To begin with, it is vital to analyze Facebook, Twitter, Instagram, and any other’s social media influence on the society overall. Firstly, at the times of global pandemic, it became evident that these media contribute a lot in strengthening communities. The help with grocery shopping or dog-walking was enforced by the ability to communicate with one’s neighbors, and this must be considering a positive outcome of the social media.
Secondly, this phenomenon coins latest trends such as digital death. What an individual’s Facebook page becomes once they are dead? Some consider it to be managed by the family, others discuss the data privacy of the one who passes away. There is also an opinion that people should use one’s page as a digital memorial. Nevertheless, the concept of digital death demonstrates that social media produce new social phenomena.
Thirdly, many are still concerned on the addiction aspect of the social media usage. As the creators of Facebook or Instagram, for instance, claim themselves, the algorithms are supposed to keep one’s attention so that the site was used more and more. Likes and comments are considered extremely addictive.
Moreover, the rise of populism since 2015 is related to the social media, as it is said to overall decrease the level of the popular discussion. As a result, even many developed countries have observed the growth of populists with Donald Trump being elected in the United States or, for instance, Britain leaving the European Union. Finally, the year 2014 demonstrated the way social media can destructively affect the global society when ISIS started its online recruitment campaign that ended up very successful. In other words, social media provoke various changes in the society that can be both positive and negative.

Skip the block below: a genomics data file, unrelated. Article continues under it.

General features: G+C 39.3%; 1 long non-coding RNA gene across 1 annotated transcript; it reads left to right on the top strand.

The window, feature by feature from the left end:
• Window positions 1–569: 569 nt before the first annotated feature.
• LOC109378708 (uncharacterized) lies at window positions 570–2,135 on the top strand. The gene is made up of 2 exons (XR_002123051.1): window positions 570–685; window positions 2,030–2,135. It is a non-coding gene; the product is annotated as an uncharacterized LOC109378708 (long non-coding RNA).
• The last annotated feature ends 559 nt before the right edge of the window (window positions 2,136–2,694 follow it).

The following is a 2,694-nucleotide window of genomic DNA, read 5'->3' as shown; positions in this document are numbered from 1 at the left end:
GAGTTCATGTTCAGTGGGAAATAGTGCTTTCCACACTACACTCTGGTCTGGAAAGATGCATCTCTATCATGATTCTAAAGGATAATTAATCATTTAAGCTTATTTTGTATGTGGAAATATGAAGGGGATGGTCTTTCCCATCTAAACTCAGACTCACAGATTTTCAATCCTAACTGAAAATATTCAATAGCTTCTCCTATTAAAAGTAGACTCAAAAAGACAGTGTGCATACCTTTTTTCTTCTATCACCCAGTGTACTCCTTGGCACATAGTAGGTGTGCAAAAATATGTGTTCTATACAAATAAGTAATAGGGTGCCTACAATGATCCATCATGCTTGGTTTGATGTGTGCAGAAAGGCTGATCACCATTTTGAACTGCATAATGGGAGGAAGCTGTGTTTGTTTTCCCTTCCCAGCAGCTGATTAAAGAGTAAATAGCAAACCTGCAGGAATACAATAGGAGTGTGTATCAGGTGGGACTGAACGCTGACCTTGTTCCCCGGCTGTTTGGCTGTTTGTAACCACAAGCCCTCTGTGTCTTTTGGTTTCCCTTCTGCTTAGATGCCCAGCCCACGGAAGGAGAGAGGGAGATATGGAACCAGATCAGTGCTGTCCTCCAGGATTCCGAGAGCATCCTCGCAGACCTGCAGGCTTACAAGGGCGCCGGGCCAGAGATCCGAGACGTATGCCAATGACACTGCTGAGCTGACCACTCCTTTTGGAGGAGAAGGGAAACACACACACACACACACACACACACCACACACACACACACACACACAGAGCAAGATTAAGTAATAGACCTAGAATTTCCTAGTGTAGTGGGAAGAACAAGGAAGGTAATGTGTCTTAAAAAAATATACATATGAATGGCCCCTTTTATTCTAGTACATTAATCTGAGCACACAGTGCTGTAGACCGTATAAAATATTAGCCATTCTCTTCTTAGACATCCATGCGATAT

Moving on, any development not only changes some aspects of social life, but it also transforms the way academia understands the society. For instance, the social media have developed the new communicational patterns that experts have just started exploring. Meanwhile, it is interesting that not only did the social media become the critical cause of these changes, but they also are the tools for their analysis. As Wilson, Gosling, and Graham claim in their paper, Facebook provides the social sciences with the new research opportunities (2012). What is more, the phenomenon poses various questions to other academic realms: computer sciences, law, international strategy, or marketing, for instance – there are the specific examples on this slide. Nevertheless, what is important to keep in mind is that science does not just discover answers, but it poses new questions, and this is exactly the model of how it functions when exploring the phenomenon of social media.
Ted. (2013). Stuart Firestein: The pursuit of ignorance [Video]. YouTube. Web.
Wilson, R., Gosling, S., & Graham, L. (2012). A review of Facebook research in the social sciences. Perspectives on Psychological Sciences, 7(3), 203 – 220.